Not only can patients directly comment on error and patient harm, they can also identify factors that contribute to patient safety incidents.11 ,14 A tool to collect patient feedback on the factors contributing to safety incidents has been developed in secondary care.14 ,15 This tool is one element of an intervention currently being assessed in a large trial investigating patient involvement in patient safety in hospitals.16 The patient measure of safety (PMOS) is a theory and evidence-based tool14 ,15 derived from James Reason's Swiss Cheese model of accident causation,17 and also from a systematic review of the literature, which resulted in the Yorkshire Contributing Factors Framework (YCFF).18 The YCFF outlines 20 factors contributing to safety incidents, which range from active failures to latent external factors in hospital settings. Some of the domains of the framework include communication systems, patient factors, physical environment, external policy context, and equipment and supplies.18

Patient feedback in primary care tends to focus on experience and satisfaction,19 or on after event reporting and incident disclosure.20 Systematic reviews have shown that there are some existing patient-reported instruments to measure patient safety in primary care,21 ,22 but no tool has been explicitly developed that comprehensively measures factors contributing to patient safety incidents. Furthermore, only a minority of these tools have an underlying theoretical foundation to support their development and use. Primary care health professionals could use patient feedback to improve safety in the same way health professionals are doing within hospital settings.16 In addition, evidence has shown that general practitioners are willing to embrace patient feedback but are unsure about how to use this information effectively.23 A theory-driven, evidence-based tool is needed to capture information about the potential ‘latent’ weaknesses in primary care, which could contribute to future patient safety incidents. Therefore, the aim of this study was to develop a primary care patient measure of safety that can be used as a basis for proactively managing safety and service improvement.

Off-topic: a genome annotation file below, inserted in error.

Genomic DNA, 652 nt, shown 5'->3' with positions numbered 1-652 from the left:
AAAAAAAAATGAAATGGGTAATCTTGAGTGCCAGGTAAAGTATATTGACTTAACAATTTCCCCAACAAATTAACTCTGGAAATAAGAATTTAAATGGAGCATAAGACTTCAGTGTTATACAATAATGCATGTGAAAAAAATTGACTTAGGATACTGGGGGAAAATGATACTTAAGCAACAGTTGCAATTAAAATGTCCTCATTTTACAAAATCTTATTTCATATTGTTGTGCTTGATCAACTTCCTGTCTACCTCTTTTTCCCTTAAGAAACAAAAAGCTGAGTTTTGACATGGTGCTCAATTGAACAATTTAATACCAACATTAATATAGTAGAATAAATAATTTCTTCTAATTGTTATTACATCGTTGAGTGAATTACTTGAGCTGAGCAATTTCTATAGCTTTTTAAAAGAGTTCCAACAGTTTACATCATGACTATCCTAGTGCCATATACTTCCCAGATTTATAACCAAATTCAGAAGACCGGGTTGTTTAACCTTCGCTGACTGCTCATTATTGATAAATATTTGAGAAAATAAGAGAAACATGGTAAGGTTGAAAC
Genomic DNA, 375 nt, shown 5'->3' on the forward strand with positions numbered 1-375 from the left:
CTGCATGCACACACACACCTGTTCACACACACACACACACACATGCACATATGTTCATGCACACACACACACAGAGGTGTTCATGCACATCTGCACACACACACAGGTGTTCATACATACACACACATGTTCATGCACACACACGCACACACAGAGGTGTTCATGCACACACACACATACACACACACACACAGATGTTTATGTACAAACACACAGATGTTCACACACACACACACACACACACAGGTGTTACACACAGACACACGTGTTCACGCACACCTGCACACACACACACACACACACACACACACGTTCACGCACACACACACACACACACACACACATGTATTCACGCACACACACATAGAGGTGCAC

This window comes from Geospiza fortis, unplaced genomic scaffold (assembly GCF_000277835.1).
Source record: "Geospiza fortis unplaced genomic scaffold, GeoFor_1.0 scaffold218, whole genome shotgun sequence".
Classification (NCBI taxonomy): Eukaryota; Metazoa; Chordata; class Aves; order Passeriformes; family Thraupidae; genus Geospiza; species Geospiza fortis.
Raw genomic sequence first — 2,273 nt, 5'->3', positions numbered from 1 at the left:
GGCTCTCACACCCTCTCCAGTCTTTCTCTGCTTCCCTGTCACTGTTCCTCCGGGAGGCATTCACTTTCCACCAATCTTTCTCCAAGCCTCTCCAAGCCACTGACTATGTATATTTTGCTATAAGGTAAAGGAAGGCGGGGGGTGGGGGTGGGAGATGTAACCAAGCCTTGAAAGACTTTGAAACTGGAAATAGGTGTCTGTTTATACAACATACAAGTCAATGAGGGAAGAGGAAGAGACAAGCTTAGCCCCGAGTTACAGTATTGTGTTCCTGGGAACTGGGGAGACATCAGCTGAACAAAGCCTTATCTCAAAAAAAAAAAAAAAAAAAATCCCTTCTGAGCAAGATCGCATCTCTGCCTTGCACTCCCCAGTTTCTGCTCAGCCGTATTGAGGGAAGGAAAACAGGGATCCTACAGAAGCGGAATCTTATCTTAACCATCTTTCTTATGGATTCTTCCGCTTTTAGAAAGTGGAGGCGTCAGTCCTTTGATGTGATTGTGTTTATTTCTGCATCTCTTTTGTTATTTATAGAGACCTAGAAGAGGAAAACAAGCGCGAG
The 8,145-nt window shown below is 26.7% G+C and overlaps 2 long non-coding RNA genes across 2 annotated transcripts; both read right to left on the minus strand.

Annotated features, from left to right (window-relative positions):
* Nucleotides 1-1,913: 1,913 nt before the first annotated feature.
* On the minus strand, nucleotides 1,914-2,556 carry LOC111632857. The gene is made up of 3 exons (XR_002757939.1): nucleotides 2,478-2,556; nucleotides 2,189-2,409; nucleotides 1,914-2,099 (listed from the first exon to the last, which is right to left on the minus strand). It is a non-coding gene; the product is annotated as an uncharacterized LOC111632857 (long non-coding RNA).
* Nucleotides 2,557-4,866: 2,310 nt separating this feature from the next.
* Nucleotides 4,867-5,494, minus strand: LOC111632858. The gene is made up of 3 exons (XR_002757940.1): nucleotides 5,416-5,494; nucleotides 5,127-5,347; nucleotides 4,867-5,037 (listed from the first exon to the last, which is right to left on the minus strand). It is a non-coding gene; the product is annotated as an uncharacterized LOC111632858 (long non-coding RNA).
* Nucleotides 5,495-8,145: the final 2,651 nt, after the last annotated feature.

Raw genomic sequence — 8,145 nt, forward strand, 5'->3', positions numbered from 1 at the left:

Methods

The questionnaire was developed in two stages. Stage 1 comprised domain and item generation of the questionnaire, and stage 2 involved testing the face validity with patients and primary care staff (figure 1 illustrates the methods).

Figure 1

Flow diagram outlining questionnaire development.

Stage 1: consensus process for domain and item generation

Procedure

A modified Delphi technique24 was used to reach consensus on the domains and items to include in the questionnaire. This technique was chosen as it has been shown to be an effective method for gaining consensus and has been used successfully to develop quality indicators in primary care.25 Modification included the addition of two round-table discussions with panel members after rating and review rounds were completed. The round-table discussions applied a nominal group technique (NGT)26 approach to agree on the final domains and items to be included in the draft version of the questionnaire. NGT is a group process that usually involves sharing and discussion of reasons for the choices made by each group member.

The modified Delphi process consisted of three rounds of rating and review over a 3-week period and the addition of two discussion round tables with panel members. The discussions were held 2 weeks apart. They were used to elicit any further contributions from the panel members and to facilitate final consensus on the questionnaire domains and items prior to face validity testing. Modification of the Delphi technique was incorporated into the study design as discussion among panel members was required to generate different ideas about the subject matter and reduce group conformity that can influence the quality of findings. The social interaction during the round-table discussions was thought to facilitate group acceptance and ownership of the results.27 The combination of two consensus methods has been advocated by contrast with a Delphi process that has preceded NGT for initial item generation.28 ,29